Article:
For the first time in over 10 years of walking every part of the park, we came upon a turtle: to be exact a baby snapping turtle. It was just larger than a bar of soap, as cute as a snapping turtle could ever be.
But finding it on the trail brought mixed feelings. Why?
Because we found this baby trudging along a trail that made no sense. Snapping turtles need deep enough water and mud to bury themselves in, in the fall, in order to survive the winter. This baby snapper was headed up a trail that does not lead to a turtle-safe wetland for a very long distance, if ever.
We suspect the following took place: during the construction of the new building at Northeaastern, the drain pipe that has been feeding a wetland on the hillside since the 1950s, has probably stopped supplying that wetland with water. So the the wetland, shown on the map below, may be drying up, despite the recent rains.
Perhaps the baby snapper was looking for a wetter place to live, a place with deep enough water to survive winter.
We did not move the turtle down to the wetland, instead, we assumed that Nature knows best.
But we wonder: Did the construction at Northeastern drive the little turtle off to look for a wetter home?
Snapping turtles are not endangered. Even if it were true, and provable, that the Northeastern construction has driven this baby turtle from its home, nothing legal could be done.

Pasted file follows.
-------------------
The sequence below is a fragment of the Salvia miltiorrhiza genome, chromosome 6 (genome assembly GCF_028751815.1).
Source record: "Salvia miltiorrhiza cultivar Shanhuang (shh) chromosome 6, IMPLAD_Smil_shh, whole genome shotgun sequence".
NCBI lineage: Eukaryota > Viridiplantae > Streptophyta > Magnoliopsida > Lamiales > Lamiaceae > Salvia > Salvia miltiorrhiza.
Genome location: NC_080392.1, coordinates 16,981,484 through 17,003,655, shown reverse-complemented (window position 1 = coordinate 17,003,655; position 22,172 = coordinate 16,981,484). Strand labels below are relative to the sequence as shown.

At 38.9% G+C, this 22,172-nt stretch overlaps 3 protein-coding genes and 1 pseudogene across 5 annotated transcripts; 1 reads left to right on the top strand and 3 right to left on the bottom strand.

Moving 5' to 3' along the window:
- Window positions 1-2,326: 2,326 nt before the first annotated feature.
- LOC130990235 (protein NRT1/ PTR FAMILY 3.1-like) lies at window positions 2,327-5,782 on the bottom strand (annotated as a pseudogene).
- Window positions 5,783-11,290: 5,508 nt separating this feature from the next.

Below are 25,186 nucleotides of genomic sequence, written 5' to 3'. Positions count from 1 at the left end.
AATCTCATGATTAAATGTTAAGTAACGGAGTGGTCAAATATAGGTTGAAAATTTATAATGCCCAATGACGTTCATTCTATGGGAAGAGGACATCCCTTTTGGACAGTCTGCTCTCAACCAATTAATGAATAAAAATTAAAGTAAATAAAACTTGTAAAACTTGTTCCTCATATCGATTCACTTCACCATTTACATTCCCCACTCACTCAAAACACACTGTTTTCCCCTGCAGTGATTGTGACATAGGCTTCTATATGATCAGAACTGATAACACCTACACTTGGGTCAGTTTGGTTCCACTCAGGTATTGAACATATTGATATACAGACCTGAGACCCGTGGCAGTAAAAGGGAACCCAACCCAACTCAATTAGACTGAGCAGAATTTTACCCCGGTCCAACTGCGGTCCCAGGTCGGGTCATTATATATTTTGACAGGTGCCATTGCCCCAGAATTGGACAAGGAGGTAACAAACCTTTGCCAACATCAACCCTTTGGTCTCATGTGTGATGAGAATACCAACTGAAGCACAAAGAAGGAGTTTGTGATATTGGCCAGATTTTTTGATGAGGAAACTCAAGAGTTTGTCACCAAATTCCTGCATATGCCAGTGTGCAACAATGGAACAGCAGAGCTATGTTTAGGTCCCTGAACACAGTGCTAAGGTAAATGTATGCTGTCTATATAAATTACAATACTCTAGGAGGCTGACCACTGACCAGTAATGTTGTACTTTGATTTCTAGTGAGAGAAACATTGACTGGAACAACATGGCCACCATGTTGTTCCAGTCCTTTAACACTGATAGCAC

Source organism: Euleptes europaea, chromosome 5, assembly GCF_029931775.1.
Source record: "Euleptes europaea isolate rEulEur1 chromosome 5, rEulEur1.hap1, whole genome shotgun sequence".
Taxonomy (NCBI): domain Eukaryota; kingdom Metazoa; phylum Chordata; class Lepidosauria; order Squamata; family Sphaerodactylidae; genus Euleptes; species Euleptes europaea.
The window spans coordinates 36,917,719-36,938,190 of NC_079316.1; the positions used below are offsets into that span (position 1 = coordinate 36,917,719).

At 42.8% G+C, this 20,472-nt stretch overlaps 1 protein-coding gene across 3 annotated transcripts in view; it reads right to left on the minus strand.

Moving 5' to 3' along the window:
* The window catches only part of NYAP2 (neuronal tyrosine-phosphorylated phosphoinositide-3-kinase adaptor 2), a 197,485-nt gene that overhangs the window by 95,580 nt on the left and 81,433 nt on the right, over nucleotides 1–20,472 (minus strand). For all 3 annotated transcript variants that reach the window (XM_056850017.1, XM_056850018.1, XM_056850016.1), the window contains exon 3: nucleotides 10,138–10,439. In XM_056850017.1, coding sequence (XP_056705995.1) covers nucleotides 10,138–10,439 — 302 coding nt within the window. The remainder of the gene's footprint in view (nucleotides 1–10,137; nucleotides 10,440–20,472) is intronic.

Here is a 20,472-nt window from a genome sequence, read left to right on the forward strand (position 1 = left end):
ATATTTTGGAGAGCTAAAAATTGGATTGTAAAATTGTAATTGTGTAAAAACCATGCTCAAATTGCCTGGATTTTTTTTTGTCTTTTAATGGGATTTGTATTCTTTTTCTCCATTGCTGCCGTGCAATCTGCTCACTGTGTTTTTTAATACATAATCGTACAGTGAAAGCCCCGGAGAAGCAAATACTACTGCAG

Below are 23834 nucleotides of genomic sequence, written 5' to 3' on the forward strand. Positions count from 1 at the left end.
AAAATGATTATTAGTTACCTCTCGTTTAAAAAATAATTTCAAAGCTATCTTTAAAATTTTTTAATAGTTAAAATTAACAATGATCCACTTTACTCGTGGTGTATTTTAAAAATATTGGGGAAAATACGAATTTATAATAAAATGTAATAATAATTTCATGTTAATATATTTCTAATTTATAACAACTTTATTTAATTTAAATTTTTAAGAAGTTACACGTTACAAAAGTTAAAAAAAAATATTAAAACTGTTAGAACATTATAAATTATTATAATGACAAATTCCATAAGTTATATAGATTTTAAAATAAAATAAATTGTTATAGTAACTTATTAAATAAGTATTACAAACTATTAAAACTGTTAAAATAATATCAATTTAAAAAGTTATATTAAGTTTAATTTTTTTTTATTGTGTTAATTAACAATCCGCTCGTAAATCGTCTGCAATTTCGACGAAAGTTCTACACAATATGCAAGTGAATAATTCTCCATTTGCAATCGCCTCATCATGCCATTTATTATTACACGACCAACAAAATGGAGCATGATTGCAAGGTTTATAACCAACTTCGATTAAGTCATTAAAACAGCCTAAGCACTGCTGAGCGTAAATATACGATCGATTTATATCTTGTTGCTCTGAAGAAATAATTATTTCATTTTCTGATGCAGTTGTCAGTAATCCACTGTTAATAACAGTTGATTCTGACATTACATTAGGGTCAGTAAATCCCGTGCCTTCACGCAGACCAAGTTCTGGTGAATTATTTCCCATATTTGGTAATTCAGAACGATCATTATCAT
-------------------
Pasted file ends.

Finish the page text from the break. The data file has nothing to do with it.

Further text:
During the hearings about the new construction at Northeastern there was much discussion about the runoff from the parking lot into the park. And Northeastern was called upon to reduce the runoff. Now there is a large drone research cage and a new building where on much of that parking lot.
So the amount of water draining into the park will be much less.
And the un-recognized wetland on the side of the hill may be reduced or even dry up entirely. It was the accidental result of the military building a paved area with a missile base and routing the runoff water into the park.
So a little baby turtle that will crawl along for weeks, looking for deep enough water to sustain it. Who knows? It might turn downhill and make the quarter mile trek to the large, deep wetland as the base of the hill.
Having been part of the call for reduced runoff into the park, along with Burlington’s Conservation Commission and Planning Board, we can’t now complain that the runoff is reduced.
And now a baby turtle is wandering the park looking for a new home.